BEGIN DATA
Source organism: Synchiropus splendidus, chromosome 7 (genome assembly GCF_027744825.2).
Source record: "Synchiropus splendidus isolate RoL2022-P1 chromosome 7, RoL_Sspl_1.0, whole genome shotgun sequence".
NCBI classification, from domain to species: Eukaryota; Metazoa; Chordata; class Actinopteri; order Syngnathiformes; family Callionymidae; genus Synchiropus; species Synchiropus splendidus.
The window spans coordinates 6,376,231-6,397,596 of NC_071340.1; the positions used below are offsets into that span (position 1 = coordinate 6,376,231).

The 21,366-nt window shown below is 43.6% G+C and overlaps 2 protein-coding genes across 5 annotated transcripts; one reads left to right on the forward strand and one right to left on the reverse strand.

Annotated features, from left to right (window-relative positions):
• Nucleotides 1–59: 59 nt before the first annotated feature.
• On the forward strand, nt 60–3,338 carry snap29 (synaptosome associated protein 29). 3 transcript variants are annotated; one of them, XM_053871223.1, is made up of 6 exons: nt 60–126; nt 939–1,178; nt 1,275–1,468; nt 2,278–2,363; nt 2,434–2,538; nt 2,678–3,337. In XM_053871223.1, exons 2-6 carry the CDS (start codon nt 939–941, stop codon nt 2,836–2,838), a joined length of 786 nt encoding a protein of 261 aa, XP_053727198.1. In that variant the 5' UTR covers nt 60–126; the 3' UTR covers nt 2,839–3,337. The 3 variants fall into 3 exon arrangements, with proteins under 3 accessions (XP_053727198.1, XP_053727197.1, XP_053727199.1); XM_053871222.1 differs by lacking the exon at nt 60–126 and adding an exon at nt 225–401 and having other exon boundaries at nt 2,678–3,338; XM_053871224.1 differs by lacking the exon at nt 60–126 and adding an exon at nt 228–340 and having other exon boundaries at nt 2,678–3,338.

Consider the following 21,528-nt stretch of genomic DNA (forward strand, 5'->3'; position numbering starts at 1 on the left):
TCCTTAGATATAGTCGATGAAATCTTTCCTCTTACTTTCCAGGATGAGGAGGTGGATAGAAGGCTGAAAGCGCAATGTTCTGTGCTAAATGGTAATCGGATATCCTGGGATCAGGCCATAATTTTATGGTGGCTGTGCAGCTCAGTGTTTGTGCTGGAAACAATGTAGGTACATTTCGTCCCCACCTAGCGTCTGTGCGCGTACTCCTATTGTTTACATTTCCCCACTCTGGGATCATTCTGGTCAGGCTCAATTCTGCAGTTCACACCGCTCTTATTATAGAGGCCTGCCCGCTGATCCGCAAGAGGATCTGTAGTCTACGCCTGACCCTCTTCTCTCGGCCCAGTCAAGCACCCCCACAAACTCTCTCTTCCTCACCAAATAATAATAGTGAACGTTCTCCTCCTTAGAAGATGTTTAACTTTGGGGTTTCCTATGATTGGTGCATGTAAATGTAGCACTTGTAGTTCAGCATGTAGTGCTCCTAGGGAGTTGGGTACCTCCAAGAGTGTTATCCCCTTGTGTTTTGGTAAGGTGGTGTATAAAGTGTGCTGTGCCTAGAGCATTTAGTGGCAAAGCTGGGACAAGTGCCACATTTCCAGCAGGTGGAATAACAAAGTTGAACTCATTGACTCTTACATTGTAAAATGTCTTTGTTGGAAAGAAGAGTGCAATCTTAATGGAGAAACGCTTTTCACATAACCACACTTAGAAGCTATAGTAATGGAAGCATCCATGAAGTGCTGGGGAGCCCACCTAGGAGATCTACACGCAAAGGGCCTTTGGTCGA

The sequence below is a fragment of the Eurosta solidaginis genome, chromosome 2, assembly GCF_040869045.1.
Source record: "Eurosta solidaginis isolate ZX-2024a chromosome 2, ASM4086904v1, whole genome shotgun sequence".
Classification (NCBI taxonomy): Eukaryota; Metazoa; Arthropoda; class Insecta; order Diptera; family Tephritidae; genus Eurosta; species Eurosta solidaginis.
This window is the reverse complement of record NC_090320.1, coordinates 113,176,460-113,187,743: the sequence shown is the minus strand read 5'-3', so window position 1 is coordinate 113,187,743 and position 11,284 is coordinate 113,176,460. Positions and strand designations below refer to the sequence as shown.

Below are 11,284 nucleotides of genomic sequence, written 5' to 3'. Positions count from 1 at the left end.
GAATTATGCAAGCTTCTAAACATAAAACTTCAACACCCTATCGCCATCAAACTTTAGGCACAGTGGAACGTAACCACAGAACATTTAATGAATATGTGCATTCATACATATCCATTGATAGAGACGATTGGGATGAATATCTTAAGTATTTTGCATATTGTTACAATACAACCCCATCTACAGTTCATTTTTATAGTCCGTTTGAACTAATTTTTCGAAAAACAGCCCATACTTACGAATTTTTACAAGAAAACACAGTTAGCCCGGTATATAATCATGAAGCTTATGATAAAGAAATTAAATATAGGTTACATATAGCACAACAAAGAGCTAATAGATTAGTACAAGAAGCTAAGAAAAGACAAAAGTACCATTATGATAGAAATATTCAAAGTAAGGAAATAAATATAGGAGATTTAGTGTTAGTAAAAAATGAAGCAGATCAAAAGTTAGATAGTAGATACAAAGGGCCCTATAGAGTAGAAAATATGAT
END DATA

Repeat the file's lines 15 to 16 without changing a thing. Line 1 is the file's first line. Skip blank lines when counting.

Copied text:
Below are 11,284 nucleotides of genomic sequence, written 5' to 3'. Positions count from 1 at the left end.
GAATTATGCAAGCTTCTAAACATAAAACTTCAACACCCTATCGCCATCAAACTTTAGGCACAGTGGAACGTAACCACAGAACATTTAATGAATATGTGCATTCATACATATCCATTGATAGAGACGATTGGGATGAATATCTTAAGTATTTTGCATATTGTTACAATACAACCCCATCTACAGTTCATTTTTATAGTCCGTTTGAACTAATTTTTCGAAAAACAGCCCATACTTACGAATTTTTACAAGAAAACACAGTTAGCCCGGTATATAATCATGAAGCTTATGATAAAGAAATTAAATATAGGTTACATATAGCACAACAAAGAGCTAATAGATTAGTACAAGAAGCTAAGAAAAGACAAAAGTACCATTATGATAGAAATATTCAAAGTAAGGAAATAAATATAGGAGATTTAGTGTTAGTAAAAAATGAAGCAGATCAAAAGTTAGATAGTAGATACAAAGGGCCCTATAGAGTAGAAAATATGAT